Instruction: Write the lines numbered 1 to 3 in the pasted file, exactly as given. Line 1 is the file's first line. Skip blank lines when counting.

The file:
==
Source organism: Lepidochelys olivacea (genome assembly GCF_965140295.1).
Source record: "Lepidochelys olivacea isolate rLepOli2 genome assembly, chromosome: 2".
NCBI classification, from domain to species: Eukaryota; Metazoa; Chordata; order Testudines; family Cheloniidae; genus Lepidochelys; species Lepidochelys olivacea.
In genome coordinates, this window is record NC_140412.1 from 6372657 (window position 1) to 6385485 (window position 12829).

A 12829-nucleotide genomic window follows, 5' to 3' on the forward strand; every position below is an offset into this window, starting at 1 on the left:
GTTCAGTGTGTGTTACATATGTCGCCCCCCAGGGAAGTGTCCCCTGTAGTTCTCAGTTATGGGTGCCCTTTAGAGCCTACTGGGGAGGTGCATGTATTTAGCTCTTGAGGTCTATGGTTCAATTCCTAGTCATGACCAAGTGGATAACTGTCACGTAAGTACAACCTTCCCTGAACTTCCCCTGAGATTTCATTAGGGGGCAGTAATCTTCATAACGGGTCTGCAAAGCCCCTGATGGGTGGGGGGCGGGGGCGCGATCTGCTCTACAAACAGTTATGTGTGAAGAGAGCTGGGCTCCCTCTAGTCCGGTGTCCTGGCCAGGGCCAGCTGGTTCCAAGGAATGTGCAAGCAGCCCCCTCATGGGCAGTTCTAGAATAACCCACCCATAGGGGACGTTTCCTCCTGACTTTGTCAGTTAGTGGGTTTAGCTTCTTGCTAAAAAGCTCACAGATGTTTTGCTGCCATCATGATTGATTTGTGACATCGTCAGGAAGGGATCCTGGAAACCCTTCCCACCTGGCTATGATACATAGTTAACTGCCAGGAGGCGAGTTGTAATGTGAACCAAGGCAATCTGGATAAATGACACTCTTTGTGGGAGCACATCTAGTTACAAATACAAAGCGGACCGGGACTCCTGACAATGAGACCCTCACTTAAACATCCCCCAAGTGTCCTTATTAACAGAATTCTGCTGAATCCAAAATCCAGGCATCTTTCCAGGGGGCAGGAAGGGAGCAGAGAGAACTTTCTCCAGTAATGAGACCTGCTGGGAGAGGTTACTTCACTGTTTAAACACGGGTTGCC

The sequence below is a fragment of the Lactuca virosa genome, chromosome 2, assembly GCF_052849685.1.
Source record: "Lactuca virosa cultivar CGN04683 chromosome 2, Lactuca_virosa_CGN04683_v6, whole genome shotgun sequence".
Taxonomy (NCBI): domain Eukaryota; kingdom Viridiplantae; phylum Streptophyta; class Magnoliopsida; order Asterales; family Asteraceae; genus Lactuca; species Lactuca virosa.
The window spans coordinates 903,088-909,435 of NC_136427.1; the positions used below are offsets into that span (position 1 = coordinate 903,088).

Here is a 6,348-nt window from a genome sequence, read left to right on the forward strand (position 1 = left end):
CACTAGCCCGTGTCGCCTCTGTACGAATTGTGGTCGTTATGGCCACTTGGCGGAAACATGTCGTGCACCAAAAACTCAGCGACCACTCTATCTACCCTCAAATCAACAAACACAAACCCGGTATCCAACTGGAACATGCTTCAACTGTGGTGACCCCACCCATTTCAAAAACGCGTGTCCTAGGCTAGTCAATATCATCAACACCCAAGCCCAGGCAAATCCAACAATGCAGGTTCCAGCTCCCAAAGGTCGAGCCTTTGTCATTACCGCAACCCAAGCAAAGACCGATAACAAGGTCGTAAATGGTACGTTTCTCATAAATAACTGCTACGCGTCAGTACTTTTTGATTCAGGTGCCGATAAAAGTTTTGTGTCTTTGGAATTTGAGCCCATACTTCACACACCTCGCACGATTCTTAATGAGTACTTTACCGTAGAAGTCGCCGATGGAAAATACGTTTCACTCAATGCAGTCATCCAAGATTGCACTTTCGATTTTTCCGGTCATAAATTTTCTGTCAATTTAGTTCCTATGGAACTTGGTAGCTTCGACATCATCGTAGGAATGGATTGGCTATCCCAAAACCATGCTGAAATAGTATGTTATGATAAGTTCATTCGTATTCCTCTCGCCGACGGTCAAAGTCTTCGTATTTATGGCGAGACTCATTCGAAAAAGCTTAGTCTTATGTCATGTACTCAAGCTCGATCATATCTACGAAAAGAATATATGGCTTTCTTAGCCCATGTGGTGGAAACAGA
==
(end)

Source organism: Lepidochelys olivacea (genome assembly GCF_965140295.1).
Source record: "Lepidochelys olivacea isolate rLepOli2 genome assembly, chromosome: 2".
NCBI classification, from domain to species: Eukaryota; Metazoa; Chordata; order Testudines; family Cheloniidae; genus Lepidochelys; species Lepidochelys olivacea.